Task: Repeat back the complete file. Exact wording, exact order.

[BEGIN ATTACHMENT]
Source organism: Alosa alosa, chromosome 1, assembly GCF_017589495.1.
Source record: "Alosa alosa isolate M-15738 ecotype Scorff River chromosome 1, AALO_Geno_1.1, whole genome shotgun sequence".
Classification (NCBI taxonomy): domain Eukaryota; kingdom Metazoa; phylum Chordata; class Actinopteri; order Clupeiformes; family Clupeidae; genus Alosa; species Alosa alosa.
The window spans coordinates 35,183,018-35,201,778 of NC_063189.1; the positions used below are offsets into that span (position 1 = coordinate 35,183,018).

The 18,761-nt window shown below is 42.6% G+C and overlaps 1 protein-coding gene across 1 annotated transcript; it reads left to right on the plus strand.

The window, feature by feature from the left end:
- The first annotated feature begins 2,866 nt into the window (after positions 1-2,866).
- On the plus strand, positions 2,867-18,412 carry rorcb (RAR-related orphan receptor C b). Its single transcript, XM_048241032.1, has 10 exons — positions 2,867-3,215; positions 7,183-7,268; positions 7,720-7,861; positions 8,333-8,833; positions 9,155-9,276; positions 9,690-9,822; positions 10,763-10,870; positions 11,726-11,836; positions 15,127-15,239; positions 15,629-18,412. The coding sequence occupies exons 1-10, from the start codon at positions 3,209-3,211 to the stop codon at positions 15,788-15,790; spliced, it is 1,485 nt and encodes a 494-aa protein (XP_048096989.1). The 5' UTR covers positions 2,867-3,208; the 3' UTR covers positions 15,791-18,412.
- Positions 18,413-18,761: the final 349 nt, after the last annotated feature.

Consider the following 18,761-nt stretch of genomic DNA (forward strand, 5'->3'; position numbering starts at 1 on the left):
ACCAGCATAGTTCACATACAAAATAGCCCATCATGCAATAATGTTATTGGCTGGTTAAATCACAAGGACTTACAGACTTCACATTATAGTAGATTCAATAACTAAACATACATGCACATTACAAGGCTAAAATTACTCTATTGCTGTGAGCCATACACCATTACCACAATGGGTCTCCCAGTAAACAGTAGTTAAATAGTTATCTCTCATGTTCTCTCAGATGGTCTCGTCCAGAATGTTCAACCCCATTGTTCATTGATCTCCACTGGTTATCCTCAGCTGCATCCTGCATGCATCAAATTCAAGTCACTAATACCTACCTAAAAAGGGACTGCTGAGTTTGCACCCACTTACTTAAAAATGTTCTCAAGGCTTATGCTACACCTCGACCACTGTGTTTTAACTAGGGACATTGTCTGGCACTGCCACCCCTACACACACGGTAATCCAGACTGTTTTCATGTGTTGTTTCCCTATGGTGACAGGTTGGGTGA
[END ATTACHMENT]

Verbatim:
Source organism: Alosa alosa, chromosome 1, assembly GCF_017589495.1.
Source record: "Alosa alosa isolate M-15738 ecotype Scorff River chromosome 1, AALO_Geno_1.1, whole genome shotgun sequence".
Classification (NCBI taxonomy): domain Eukaryota; kingdom Metazoa; phylum Chordata; class Actinopteri; order Clupeiformes; family Clupeidae; genus Alosa; species Alosa alosa.
The window spans coordinates 35,183,018-35,201,778 of NC_063189.1; the positions used below are offsets into that span (position 1 = coordinate 35,183,018).

The 18,761-nt window shown below is 42.6% G+C and overlaps 1 protein-coding gene across 1 annotated transcript; it reads left to right on the plus strand.

The window, feature by feature from the left end:
- The first annotated feature begins 2,866 nt into the window (after positions 1-2,866).
- On the plus strand, positions 2,867-18,412 carry rorcb (RAR-related orphan receptor C b). Its single transcript, XM_048241032.1, has 10 exons — positions 2,867-3,215; positions 7,183-7,268; positions 7,720-7,861; positions 8,333-8,833; positions 9,155-9,276; positions 9,690-9,822; positions 10,763-10,870; positions 11,726-11,836; positions 15,127-15,239; positions 15,629-18,412. The coding sequence occupies exons 1-10, from the start codon at positions 3,209-3,211 to the stop codon at positions 15,788-15,790; spliced, it is 1,485 nt and encodes a 494-aa protein (XP_048096989.1). The 5' UTR covers positions 2,867-3,208; the 3' UTR covers positions 15,791-18,412.
- Positions 18,413-18,761: the final 349 nt, after the last annotated feature.

Consider the following 18,761-nt stretch of genomic DNA (forward strand, 5'->3'; position numbering starts at 1 on the left):
ACCAGCATAGTTCACATACAAAATAGCCCATCATGCAATAATGTTATTGGCTGGTTAAATCACAAGGACTTACAGACTTCACATTATAGTAGATTCAATAACTAAACATACATGCACATTACAAGGCTAAAATTACTCTATTGCTGTGAGCCATACACCATTACCACAATGGGTCTCCCAGTAAACAGTAGTTAAATAGTTATCTCTCATGTTCTCTCAGATGGTCTCGTCCAGAATGTTCAACCCCATTGTTCATTGATCTCCACTGGTTATCCTCAGCTGCATCCTGCATGCATCAAATTCAAGTCACTAATACCTACCTAAAAAGGGACTGCTGAGTTTGCACCCACTTACTTAAAAATGTTCTCAAGGCTTATGCTACACCTCGACCACTGTGTTTTAACTAGGGACATTGTCTGGCACTGCCACCCCTACACACACGGTAATCCAGACTGTTTTCATGTGTTGTTTCCCTATGGTGACAGGTTGGGTGA